Wednesday, July 23, 2003

How About Bases Advanced Percentage?

Got the game I was looking for last night, played around with the numbers a bit, and I think I may be on to something. The contest was between the St. Louis Cardinals and the San Diego Padres, on the West Coast. There was a 19 year age difference between the starting pitchers, Jeff Fassero for the Cards and Oliver Perez for the Padres. I could talk about that for an hour, but I really want to stay on the game. The Padres won 3-2, but why?. Figuring that out is going to take some work.

Here are the major stats for the game:

St. Louis - OBP. 333, SLG .294
San Diego - OBP .333, SLG .214

They have the exact same On-Base Percentage. There were no homers in the game, and only one extra base hit, a double by the Amazing Albert Pujols. Both teams had one sacrifice fly, and one sacrifice bunt. The Padres could have tied all of their hits together for one big inning, but didn't. So what happened? How did the Padres win this game?

Here's the log for all of the events on the field that don't make it into any way that we commonly display baseball statistics:

1st SD - Gary Matthews Jr. moves from first to third on a single.

4th SD - Brian Buchanan goes to second on a wild pitch.

5th SD - Ramon Vazquez scores on Ryan Klesko's sacrifice fly. On the same play, Matthews moves to third. On the next play, Matthews scores on a fielder's choice grounder to third, with Mark Loretta being out at second.

6th STL - Orlando Palmeiro scores, and Pujols goes to third, on a sacrifice fly by Scott Rolen.
6th SD - Lou Merloni goes from 1st to 2nd on a bunt by Eduardo Perez.

7th SD - Klesko goes from 1st to 2nd on a grounder to 2nd.

8th STL - Perez lines into a doubleplay, 2nd to short. Rolen is caught off of 2nd.

9th STL - Kerry Robinson bunts Jim Edmonds to 2nd.

There's a lot going on here. For the game, San Diego has picked up 7 extra bases advanced, the Cardinals only 3, with one baserunner lost in a double play. The Padres have accumulated 5 extra bases by the end of the 5th inning, when they already have a 3-0 lead. Gary Matthews Jr. has picked up three of those bases, which means that along with his two hits, he has accounted for five bases in three plate appearances, by the fifth inning.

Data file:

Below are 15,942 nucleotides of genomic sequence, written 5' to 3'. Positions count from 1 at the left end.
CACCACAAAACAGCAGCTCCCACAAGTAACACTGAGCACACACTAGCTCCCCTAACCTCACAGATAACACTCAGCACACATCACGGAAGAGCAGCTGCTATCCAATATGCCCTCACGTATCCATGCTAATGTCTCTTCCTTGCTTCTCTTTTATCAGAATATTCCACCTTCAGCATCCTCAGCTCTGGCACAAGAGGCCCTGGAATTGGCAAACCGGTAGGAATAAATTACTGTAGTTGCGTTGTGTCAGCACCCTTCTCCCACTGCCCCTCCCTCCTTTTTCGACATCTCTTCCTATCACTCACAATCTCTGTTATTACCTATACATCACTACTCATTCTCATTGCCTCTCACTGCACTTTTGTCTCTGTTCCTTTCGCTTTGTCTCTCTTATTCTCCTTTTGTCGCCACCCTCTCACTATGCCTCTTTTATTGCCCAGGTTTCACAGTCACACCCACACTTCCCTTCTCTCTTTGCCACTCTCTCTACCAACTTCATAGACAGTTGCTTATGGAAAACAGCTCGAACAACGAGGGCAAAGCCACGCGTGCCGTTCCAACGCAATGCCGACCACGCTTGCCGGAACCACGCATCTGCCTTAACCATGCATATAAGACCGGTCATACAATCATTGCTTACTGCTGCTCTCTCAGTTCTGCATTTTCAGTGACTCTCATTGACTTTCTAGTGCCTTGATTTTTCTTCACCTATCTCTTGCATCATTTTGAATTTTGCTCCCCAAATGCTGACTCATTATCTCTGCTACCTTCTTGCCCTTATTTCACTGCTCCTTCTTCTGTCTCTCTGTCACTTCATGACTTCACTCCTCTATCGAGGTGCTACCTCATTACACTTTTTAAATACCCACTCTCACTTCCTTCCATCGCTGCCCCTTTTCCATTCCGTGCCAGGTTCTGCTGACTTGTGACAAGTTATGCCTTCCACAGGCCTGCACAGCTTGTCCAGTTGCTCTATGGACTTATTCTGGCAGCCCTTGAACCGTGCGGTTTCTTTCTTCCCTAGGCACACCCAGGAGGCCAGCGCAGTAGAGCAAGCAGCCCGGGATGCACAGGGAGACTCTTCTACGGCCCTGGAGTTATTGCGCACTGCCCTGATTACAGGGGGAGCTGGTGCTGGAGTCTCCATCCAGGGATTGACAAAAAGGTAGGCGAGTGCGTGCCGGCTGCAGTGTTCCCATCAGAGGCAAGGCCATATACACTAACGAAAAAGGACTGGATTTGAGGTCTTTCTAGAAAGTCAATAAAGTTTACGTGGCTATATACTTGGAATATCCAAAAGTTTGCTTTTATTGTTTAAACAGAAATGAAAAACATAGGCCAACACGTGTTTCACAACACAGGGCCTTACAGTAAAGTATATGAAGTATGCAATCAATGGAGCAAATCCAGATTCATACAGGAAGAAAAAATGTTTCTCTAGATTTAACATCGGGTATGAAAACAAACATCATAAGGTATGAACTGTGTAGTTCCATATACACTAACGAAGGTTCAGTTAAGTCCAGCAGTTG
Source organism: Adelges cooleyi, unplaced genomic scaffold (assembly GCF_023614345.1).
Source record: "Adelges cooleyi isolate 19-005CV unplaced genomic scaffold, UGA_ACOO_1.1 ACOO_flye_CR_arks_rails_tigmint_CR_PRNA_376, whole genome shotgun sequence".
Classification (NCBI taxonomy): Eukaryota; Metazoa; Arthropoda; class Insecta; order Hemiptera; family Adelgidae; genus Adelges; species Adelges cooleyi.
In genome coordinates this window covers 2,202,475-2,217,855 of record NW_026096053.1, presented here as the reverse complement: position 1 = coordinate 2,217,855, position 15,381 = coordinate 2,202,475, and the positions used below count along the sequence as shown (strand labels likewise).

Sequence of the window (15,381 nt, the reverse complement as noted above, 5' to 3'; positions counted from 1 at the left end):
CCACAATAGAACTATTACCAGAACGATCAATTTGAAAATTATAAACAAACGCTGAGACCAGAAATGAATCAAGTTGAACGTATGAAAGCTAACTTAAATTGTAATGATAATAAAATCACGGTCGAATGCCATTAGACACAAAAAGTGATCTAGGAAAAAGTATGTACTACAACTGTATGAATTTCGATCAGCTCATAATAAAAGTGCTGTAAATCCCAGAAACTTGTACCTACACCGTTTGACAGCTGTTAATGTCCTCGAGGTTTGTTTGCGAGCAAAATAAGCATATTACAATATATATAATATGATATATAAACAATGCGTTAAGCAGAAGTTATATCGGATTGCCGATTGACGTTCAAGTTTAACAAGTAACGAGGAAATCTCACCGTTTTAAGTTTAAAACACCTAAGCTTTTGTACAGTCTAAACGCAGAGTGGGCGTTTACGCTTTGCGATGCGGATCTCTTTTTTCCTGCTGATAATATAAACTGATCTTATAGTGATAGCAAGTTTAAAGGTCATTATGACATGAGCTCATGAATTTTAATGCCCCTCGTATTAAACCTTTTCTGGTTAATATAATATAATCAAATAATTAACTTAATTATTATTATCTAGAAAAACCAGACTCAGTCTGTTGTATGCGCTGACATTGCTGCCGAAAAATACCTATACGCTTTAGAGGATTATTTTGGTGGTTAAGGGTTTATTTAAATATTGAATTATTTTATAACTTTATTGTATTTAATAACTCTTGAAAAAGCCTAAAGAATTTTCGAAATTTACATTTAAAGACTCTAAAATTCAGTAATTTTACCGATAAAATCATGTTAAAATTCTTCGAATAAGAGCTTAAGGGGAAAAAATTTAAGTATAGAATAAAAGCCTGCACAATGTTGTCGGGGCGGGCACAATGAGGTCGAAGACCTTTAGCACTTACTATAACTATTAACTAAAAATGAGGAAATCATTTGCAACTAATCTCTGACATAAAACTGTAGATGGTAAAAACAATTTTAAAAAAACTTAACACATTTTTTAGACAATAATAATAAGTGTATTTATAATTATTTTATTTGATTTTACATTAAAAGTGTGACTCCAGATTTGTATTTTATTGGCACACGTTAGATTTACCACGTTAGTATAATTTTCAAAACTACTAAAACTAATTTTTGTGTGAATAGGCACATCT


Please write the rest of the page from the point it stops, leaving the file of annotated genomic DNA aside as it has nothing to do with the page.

Let's take a deeper look at that SD fifth: Here's the complete log, from ESPN:

SAN DIEGO 5TH
-G Stephenson relieved J Fassero.
-Bottom of the 5th inning
-R Vazquez walked.
-G Matthews Jr singled to center, R Vazquez to second.
-M Loretta hit by pitch, R Vazquez to third, G Matthews Jr to second.
-R Klesko hit sacrifice fly to center, R Vazquez scored, G Matthews Jr to third.
-R White grounded into fielder's choice to third, G Matthews Jr scored, M Loretta out at second.
-B Buchanan struck out looking.

Two runs on a walk, a single, and a hit batsman. I didn't see this game, but it seems as though Klesko's sacrifice fly was deep enough for Vazquez and Matthews to move up, but not so deep that Loretta goes to 2nd. Or else Loretta could have moved up, but didn't. It wouldn't have been a crazy move to attempt it if it was fairly deep, because it would have drawn the throw and allowed the run to score. Or did Matthews draw the throw, and Loretta still didn't move up? Regardless, Matthews gets himself to third, and Loretta stays at first.

On the next play, Rondell White hits a grounder to third and Rolen gets the force at second, but they don't get the doubleplay, and Matthews scores. Did Rolen have a play at the plate and decide to gamble on getting two? Did Matthews have a great jump on the play? Did the secondbaseman get taken out on the throw? I don't know, but the Padres pick up a key base and what would turn out to be the winning run.

As for, the Cardinal at-bats, in no inning do they pick up an extra base without giving up an out, and they even erase a baserunner with a bases-loaded double play in the eighth. Everything else is sacrifices and fielder's choice.

Alright, let's get to Bases Advanced Percentage, or whatever it should be called:

BAP = # of bases advanced/ # of plate appearances
where bases advanced equals total bases + walks + extra bases gained - base runners lost.

I'm not a math major, so please correct me on any of this, or let me know if there's a major flaw.

BAP for STL -

(10 total bases + 3 walks + 3 extra bases - 1 baserunner erased) / 38 = 15/38 = .395

BAP for SD -

(6 total bases + 5 walks + 7 extra bases)/ 35 = 18/35 = .514

Now, there's a difference. St. Louis is getting .395 bases for every plate appearance, while San Diego gets .514. Unlike OBP or Slugging, I can look at these two numbers alone, and see that San Diego should have won this game. So now the question is, is it an accurate portrayal of the game, or coincidence?

Feedback is essential.

On to the Paul DePodesta Medal of Honor. We have one winner today, Luis Castillo of the Florida Marlins, who went 4-4 with a walk in the Marlins' 9-1 win over Montreal. This brings the record of teams with a PDMOH winner up to 7-0, with an average run total of 7.71.

Comments? Counseling?


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